At the end of the ten minutes, open up the grill and reapply the glaze. Close up the grill one more time, and cook 6 minutes for rare, 7 minutes for medium and 9 minutes for well-done (adjust as per heat of your grill). Remove from the grill, and let rest on your cutting board 5 minutes or so. Paint on the finishing dressing, sprinkle on the fleur de sel, slice and serve.

Our good camera ran out of battery juice, so I only have this shot of the tri-tip:

Medium tri-tip

It was DELICIOUS. Tender. Juicy. Spicy. My wife says she need never have another kind of steak. And it's a pretty cheap cut of steak (the buffalo tri-tip was only $5 a lb, I imagine beef would be even cheaper). This is an easy preparation, if I'd had the spices mixed ahead of time, we could have even prepared this dinner after work and still had time to get our 3-year old in bed.

Highly recommended.

Served with:
The Zin with the tri-tip

12 July 2009

Indian Chai


You've probably had chai, before. Bitter, bland with a mild scent of allspice, it's truly appalling stuff as imagined by the likes of Starbucks or steeped out of the little, flavourless teabags of Bigelow. This is not that chai.

No, this chai recipe was smuggled out of an Indian restaurant in the Bay area of California, then handwritten by a close friend who guarded it for years. For years, she shared the chai with us when we visited, and we would gulp it greedily. Indeed, some of my fondest memories of Houston are of sitting in her kitchen while talking and mainlining chai. This is good stuff, bright, sweet and complex. It's simply delicious.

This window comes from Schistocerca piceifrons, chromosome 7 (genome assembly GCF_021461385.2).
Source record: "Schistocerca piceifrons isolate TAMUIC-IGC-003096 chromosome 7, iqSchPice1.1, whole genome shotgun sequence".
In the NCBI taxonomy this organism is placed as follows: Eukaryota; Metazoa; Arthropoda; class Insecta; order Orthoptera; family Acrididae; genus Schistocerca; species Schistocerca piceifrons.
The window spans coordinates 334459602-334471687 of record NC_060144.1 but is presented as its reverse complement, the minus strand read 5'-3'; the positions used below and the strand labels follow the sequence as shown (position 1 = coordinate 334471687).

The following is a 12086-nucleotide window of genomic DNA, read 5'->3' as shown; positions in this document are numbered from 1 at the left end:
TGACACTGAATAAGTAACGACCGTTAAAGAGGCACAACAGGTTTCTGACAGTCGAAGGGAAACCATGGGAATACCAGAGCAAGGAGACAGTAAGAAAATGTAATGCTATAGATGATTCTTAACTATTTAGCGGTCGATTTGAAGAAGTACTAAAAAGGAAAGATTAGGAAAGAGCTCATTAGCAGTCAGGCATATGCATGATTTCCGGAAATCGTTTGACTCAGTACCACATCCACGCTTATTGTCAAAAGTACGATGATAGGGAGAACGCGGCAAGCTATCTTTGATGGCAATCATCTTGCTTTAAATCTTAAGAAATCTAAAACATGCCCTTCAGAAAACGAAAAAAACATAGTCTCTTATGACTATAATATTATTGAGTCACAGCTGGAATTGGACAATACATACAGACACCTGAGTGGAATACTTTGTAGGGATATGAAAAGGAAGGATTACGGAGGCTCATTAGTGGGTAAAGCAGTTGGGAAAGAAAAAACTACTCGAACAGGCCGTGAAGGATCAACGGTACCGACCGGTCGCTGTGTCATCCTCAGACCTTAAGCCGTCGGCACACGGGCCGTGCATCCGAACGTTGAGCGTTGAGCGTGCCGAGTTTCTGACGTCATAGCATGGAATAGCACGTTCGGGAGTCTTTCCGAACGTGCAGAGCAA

When we left Houston, we begged the recipe from here. And I present it here:
4 C whole milk
2 C water
3 tbsp sliced ginger (or ½ tbsp powder)
2 tbsp mashed green cardamom pods + 2 shakes cardamom powder
20 cloves
1 ½ tbsp dried basil
1 tbsp cinnamon
½ tsp lemongrass
½ tsp fresh black pepper
1 ½ tsp vanilla
4 tsp Assam looseleaf tea
9 heaping tsp sugar
Prepare the spices.

Chai spices

Mix them with the milk and water and bring to a light boil. Add the tea, and boil gently for two minutes. Now strain out the spices. (Note, leaving it to settle for a few minutes after sieving is useful to get some of the spices to settle out, as a slight sludge will form).

Straining chai

Add the sugar and vanilla, and stir in. Serve in large mugs. Huge, even. Large servings are completely appropriate here. And anything you don't drink while hot, will be great over ice.

Pot of chai